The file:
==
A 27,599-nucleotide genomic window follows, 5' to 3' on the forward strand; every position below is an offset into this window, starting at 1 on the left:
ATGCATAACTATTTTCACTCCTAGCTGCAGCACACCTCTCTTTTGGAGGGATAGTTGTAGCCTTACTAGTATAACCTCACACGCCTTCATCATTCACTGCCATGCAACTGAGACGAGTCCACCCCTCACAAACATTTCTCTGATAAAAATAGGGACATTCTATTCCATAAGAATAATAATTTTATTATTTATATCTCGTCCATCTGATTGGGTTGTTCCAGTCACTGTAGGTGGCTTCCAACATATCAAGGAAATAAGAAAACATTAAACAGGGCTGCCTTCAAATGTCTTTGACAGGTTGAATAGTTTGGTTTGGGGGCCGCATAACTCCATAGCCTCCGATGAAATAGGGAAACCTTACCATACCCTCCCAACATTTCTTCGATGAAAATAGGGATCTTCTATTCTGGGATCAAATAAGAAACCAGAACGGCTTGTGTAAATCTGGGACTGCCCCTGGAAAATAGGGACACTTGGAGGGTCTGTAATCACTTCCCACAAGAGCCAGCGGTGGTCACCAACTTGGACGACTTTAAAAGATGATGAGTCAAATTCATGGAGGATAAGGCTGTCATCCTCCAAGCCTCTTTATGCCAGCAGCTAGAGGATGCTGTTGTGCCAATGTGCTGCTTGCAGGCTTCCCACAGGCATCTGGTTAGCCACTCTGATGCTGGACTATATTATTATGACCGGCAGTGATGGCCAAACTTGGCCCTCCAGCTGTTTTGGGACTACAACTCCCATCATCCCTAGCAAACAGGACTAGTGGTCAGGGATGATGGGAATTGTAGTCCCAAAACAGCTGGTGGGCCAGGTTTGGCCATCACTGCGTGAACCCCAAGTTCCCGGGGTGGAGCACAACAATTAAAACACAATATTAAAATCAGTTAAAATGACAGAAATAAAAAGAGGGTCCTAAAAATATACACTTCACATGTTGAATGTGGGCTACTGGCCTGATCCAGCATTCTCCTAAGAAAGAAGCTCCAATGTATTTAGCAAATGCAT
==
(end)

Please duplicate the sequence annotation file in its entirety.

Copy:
A 27,599-nucleotide genomic window follows, 5' to 3' on the forward strand; every position below is an offset into this window, starting at 1 on the left:
ATGCATAACTATTTTCACTCCTAGCTGCAGCACACCTCTCTTTTGGAGGGATAGTTGTAGCCTTACTAGTATAACCTCACACGCCTTCATCATTCACTGCCATGCAACTGAGACGAGTCCACCCCTCACAAACATTTCTCTGATAAAAATAGGGACATTCTATTCCATAAGAATAATAATTTTATTATTTATATCTCGTCCATCTGATTGGGTTGTTCCAGTCACTGTAGGTGGCTTCCAACATATCAAGGAAATAAGAAAACATTAAACAGGGCTGCCTTCAAATGTCTTTGACAGGTTGAATAGTTTGGTTTGGGGGCCGCATAACTCCATAGCCTCCGATGAAATAGGGAAACCTTACCATACCCTCCCAACATTTCTTCGATGAAAATAGGGATCTTCTATTCTGGGATCAAATAAGAAACCAGAACGGCTTGTGTAAATCTGGGACTGCCCCTGGAAAATAGGGACACTTGGAGGGTCTGTAATCACTTCCCACAAGAGCCAGCGGTGGTCACCAACTTGGACGACTTTAAAAGATGATGAGTCAAATTCATGGAGGATAAGGCTGTCATCCTCCAAGCCTCTTTATGCCAGCAGCTAGAGGATGCTGTTGTGCCAATGTGCTGCTTGCAGGCTTCCCACAGGCATCTGGTTAGCCACTCTGATGCTGGACTATATTATTATGACCGGCAGTGATGGCCAAACTTGGCCCTCCAGCTGTTTTGGGACTACAACTCCCATCATCCCTAGCAAACAGGACTAGTGGTCAGGGATGATGGGAATTGTAGTCCCAAAACAGCTGGTGGGCCAGGTTTGGCCATCACTGCGTGAACCCCAAGTTCCCGGGGTGGAGCACAACAATTAAAACACAATATTAAAATCAGTTAAAATGACAGAAATAAAAAGAGGGTCCTAAAAATATACACTTCACATGTTGAATGTGGGCTACTGGCCTGATCCAGCATTCTCCTAAGAAAGAAGCTCCAATGTATTTAGCAAATGCAT